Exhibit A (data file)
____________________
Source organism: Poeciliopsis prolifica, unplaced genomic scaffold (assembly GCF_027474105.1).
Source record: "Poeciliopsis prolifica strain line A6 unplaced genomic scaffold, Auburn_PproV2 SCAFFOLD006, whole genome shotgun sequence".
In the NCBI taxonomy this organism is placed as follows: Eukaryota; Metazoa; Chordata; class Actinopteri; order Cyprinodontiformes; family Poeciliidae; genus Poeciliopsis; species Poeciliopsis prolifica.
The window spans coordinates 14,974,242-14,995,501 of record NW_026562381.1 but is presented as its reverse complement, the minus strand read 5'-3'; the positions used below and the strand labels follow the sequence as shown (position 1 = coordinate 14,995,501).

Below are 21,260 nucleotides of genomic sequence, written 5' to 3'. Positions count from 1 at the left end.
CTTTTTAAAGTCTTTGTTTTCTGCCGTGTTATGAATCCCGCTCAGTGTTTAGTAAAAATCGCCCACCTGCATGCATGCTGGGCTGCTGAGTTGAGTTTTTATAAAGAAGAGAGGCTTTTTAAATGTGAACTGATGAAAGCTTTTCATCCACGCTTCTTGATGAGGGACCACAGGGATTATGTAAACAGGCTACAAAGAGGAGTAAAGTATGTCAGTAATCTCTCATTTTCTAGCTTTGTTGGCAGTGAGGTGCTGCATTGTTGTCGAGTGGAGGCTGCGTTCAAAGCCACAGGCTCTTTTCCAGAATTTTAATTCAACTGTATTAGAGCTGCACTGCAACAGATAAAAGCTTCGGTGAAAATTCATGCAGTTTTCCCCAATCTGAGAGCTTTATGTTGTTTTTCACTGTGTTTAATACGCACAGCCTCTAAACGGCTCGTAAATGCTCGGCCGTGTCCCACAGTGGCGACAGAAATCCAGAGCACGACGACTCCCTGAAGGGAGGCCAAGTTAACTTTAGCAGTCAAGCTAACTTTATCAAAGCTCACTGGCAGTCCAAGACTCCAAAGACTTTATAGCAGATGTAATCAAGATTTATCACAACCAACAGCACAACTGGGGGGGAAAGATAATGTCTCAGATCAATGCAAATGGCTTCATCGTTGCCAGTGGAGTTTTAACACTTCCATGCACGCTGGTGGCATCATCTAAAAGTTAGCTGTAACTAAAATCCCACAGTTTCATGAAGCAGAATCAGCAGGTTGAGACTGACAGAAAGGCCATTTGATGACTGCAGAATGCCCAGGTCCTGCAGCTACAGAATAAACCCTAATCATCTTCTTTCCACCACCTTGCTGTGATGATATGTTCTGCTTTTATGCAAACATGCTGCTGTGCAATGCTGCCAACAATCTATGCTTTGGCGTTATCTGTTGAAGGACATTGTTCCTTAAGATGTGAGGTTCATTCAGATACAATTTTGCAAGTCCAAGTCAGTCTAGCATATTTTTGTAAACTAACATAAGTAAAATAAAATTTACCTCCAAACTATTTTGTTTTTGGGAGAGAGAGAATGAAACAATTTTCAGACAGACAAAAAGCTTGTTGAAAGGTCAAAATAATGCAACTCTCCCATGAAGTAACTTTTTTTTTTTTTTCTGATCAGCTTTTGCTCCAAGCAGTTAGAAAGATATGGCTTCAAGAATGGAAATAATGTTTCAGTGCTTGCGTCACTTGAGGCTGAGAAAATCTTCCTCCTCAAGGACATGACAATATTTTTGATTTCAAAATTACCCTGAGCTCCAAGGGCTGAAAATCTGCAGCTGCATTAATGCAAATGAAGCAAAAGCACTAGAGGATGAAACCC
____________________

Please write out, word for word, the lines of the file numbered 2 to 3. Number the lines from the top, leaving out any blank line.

Source record: "Poeciliopsis prolifica strain line A6 unplaced genomic scaffold, Auburn_PproV2 SCAFFOLD006, whole genome shotgun sequence".
In the NCBI taxonomy this organism is placed as follows: Eukaryota; Metazoa; Chordata; class Actinopteri; order Cyprinodontiformes; family Poeciliidae; genus Poeciliopsis; species Poeciliopsis prolifica.